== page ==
Small Business Suck At ThisWritten by Michael Levanduski
August 7, 2012 # 12:52 pm # Marketing Insights, Specials # 3 Comments
Facebook has, in the past proven to be a very valuable tool for consumer engagement as the platform is so easily functional and Facebook traffic is quite enormous. That’s why any small business that exists now will create a page on Facebook, as to keep connected with their customers. However, according to a survey conducted by the online marketing tools provider Constant Contact, Inc. in Britain, small businesses have a totally different idea of how well Facebook is working for engagement purposes from what is the reality. Apparently small businesses were on the verge of giving up on Facebook, but they simply didn’t know what engagement marketing was or how it worked until this survey was released.
So, according to the study, 37 percent of those small business owners that use Facebook don’t see any way that the network has helped their businesses and only 21 percent of those asked were actually impressed with the things that they got from the site. However in their report of this survey, Constant Contact writes, “The data reveals several misconceptions that help to explain these attitudes, and shows that small businesses are actually doing a better job than they think.” The reason these small businesses aren’t impressed with their Facebook engagement performance is because they have no idea how to measure it, let alone how they’ve done it to begin with.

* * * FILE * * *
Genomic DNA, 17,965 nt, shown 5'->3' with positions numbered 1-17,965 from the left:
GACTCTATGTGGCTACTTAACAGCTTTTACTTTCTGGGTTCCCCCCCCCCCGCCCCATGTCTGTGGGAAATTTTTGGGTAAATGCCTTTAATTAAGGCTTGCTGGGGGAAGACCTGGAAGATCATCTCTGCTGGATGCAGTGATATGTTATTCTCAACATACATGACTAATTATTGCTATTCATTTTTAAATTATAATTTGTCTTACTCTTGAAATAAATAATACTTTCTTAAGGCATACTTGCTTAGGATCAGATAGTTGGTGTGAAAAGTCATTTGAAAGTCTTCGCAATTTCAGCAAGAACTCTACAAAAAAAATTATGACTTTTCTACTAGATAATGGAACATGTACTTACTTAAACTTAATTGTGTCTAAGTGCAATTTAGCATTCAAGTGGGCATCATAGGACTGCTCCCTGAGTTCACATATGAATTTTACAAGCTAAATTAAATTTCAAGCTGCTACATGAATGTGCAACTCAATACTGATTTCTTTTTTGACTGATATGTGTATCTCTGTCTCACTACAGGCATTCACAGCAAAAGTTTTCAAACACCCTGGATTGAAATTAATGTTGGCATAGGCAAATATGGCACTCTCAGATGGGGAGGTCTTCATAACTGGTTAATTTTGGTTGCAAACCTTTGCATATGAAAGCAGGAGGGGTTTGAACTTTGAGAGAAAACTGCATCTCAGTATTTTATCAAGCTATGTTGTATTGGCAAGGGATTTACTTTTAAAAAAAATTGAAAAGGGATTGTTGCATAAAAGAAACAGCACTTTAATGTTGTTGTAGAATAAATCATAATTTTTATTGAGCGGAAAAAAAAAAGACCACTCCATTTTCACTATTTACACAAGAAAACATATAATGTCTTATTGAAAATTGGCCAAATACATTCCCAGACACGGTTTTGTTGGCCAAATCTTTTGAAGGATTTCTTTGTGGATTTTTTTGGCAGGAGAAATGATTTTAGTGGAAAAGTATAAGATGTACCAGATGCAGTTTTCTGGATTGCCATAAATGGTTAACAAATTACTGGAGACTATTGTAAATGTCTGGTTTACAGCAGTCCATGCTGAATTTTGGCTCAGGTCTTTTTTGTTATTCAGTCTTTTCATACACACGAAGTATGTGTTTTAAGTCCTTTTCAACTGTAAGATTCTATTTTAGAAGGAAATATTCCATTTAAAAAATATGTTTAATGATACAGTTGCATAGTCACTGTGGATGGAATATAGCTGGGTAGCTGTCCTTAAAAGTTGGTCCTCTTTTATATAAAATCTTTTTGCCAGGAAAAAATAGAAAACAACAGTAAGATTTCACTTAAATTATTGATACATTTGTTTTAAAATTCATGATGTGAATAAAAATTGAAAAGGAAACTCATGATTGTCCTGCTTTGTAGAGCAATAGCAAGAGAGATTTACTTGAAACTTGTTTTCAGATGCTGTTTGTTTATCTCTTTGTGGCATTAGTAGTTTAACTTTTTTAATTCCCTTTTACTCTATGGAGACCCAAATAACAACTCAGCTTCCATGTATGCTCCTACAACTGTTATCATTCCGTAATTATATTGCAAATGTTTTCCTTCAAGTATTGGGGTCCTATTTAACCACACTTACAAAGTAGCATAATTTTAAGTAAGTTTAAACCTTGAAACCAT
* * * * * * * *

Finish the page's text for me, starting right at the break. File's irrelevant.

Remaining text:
The funny thing is, without really knowing what they were doing, most of these businesses were implementing engagement tactics on accident. With 59 percent of those asked using Facebook for posting updates about products and services on their Timelines and 42 percent engaging with fans by responding to posts on their Timelines, businesses knew they were putting their company name out on the web, but were unaware of the value of engagement marketing. Still, though, 15 percent of the businesses asked used Facebook to offer vouchers and offers in exchange for likes, 14 percent for answer customer service problems, and 9 percent for conducting polls.
What really surprised these small businesses is the size of the package that engagement success arrived in. About 23 percent of those asked believed that in order to achieve engagement success, they needed at least 500 shares on any one post. Now, we know that’s not true, especially for smaller businesses with smaller customer bases. Regardless, though, 22 percent of respondents in the survey credited Facebook with attracting customers for their businesses and 12 percent say the network created repeat customers.
Constant Contact, Inc. believes that the reason for small businesses being disappointed with results is that they don’t have the proper methods of measuring their success. They are only unsatisfied because they are missing a lot of information that is valuable to measuring success. In their article, Constant Contact lists a few ways to see better results with Facebook and other social networks for those that are measuring results and are still unsatisfied. Small businesses would be happier with the benefits of their Facebook efforts if they were to simply pay better attention to the results.